Simon King’s Nature Watch is an excellent resource on how to track and observe wildlife. It is clearly set out, with beautiful photography (as you would expect from Simon King) and illustrations, and is a highly accessible book for both beginner and exper-ienced tracker alike. The remit of the book is to give tracking signs and watching tips for animals found in the British Isles and Europe – although much of the useful advice and information in the two initial chapters on Equipment and ‘Field Senses’ (learning how to move and set up your surroundings with minimal disruption to the animals you wish to watch) is universally applicable. Over 200 pages are dedicated to the details any would-be tracker needs to know about the animal they wish to observe, split under the five sub-headings of Mammals, Birds, Reptiles, Amphibians and Invertebrates.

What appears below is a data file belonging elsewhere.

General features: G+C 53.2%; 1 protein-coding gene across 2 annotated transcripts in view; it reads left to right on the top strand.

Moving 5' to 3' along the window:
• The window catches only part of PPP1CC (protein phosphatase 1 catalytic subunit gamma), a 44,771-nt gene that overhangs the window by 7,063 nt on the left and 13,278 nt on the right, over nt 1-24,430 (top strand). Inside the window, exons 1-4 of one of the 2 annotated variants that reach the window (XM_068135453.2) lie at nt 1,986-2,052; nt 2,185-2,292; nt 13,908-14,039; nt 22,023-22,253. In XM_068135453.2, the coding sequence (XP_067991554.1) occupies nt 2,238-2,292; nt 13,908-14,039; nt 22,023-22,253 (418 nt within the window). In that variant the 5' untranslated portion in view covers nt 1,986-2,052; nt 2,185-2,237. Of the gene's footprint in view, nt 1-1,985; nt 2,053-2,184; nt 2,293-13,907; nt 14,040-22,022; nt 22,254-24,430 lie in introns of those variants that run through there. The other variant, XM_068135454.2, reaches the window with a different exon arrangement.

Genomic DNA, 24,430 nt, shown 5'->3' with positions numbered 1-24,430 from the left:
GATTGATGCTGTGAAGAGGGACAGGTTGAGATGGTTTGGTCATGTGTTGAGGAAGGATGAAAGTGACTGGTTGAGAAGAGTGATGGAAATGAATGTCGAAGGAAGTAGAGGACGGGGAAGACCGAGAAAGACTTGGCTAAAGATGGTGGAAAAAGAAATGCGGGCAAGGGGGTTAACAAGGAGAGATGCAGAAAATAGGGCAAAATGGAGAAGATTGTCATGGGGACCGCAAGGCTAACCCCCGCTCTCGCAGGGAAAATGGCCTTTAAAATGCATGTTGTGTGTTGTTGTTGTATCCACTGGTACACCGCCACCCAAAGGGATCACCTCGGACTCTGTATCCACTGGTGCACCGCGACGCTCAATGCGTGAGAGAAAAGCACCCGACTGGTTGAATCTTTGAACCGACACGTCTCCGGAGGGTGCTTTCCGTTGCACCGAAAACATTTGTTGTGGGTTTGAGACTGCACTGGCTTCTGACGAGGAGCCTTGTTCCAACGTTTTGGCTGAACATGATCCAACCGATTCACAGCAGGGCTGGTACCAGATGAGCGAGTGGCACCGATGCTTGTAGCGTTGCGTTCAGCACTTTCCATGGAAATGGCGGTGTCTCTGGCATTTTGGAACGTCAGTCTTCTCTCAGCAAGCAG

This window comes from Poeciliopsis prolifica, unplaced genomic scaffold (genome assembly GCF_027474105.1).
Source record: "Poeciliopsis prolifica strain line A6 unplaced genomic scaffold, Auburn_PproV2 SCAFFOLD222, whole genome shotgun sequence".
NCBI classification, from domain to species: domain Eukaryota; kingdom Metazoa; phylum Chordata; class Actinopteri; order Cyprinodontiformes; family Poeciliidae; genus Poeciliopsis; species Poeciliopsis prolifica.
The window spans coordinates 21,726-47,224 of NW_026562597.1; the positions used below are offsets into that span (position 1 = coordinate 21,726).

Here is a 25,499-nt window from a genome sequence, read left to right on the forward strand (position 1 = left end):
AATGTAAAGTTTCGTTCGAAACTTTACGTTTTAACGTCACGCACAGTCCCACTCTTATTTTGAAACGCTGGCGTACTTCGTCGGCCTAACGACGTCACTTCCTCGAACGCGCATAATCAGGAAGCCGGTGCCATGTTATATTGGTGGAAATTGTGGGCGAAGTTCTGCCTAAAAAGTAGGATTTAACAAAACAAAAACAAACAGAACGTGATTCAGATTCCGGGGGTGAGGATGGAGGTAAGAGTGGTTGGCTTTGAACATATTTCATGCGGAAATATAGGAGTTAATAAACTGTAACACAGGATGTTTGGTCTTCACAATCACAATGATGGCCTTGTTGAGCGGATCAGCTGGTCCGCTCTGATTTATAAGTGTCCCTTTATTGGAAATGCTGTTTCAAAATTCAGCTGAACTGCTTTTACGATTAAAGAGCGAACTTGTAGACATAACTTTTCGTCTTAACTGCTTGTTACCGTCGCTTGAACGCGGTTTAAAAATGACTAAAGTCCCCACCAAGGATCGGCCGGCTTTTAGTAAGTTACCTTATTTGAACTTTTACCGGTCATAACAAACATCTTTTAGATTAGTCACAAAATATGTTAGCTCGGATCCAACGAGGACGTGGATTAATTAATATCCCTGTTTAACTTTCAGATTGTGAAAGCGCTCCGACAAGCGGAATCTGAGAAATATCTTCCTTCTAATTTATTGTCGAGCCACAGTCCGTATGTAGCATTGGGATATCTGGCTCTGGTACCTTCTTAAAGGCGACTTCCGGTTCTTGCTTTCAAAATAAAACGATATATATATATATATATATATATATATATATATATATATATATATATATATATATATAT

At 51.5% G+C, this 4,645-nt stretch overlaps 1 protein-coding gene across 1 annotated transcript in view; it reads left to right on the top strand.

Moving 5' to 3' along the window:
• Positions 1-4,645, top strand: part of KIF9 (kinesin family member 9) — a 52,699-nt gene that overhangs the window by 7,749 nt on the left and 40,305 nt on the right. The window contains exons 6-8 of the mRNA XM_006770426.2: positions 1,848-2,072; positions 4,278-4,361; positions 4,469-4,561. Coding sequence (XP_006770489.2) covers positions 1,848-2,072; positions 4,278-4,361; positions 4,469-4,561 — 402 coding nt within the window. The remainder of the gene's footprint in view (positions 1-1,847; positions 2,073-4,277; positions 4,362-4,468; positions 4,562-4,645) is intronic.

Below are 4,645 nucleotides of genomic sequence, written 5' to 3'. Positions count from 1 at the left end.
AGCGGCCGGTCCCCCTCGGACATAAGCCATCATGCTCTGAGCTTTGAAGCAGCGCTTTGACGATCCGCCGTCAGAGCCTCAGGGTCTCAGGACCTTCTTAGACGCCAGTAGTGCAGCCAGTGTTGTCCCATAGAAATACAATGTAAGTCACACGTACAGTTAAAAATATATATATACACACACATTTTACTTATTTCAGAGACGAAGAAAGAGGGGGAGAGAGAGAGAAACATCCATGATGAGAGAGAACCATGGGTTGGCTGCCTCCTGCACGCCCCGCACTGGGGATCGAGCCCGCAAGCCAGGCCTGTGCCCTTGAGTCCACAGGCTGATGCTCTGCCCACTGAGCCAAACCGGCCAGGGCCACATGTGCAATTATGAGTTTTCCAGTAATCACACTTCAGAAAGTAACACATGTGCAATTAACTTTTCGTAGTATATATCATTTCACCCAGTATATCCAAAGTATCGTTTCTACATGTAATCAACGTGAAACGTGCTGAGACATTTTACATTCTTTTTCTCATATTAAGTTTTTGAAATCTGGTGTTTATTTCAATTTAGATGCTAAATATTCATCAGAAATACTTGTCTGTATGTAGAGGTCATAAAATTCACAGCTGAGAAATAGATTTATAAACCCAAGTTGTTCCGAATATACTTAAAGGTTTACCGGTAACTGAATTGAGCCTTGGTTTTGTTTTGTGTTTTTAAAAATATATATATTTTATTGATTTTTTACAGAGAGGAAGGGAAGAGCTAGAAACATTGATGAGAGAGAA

Each species is described in terms of its size and appearance in lovely water-colour illustrations, alongside images (mostly to scale) of a typical footprint, photos and descript-tions of faeces, typical food remains (for example, in photographs of two hazelnut shells, King notes that the difference between the eating habits of woodmice and bank voles is that voles leave tooth-marks on the outer edge of the nut), habitat and home, and a ‘How to Watch’ section. To be treasured by a family as a key to outdoor adventures, and a confidence and knowledge booster for any outdoor educator wanting to enthuse their pupils and share the wonder of the lives of wild animals living on our doorstep, this book really is, as King asserts in the introduction, a ‘distillation’ of his knowledge born of years of fascination and observation; an invaluable and inspiring guide in how to study and engage with the wildlife surrounding us.

Philippa Riste 

Nature Watch. Simon King (2016). Quadrille Publishing. Hardback, pp256. ISBN 978-1-84949-476-2. £20.

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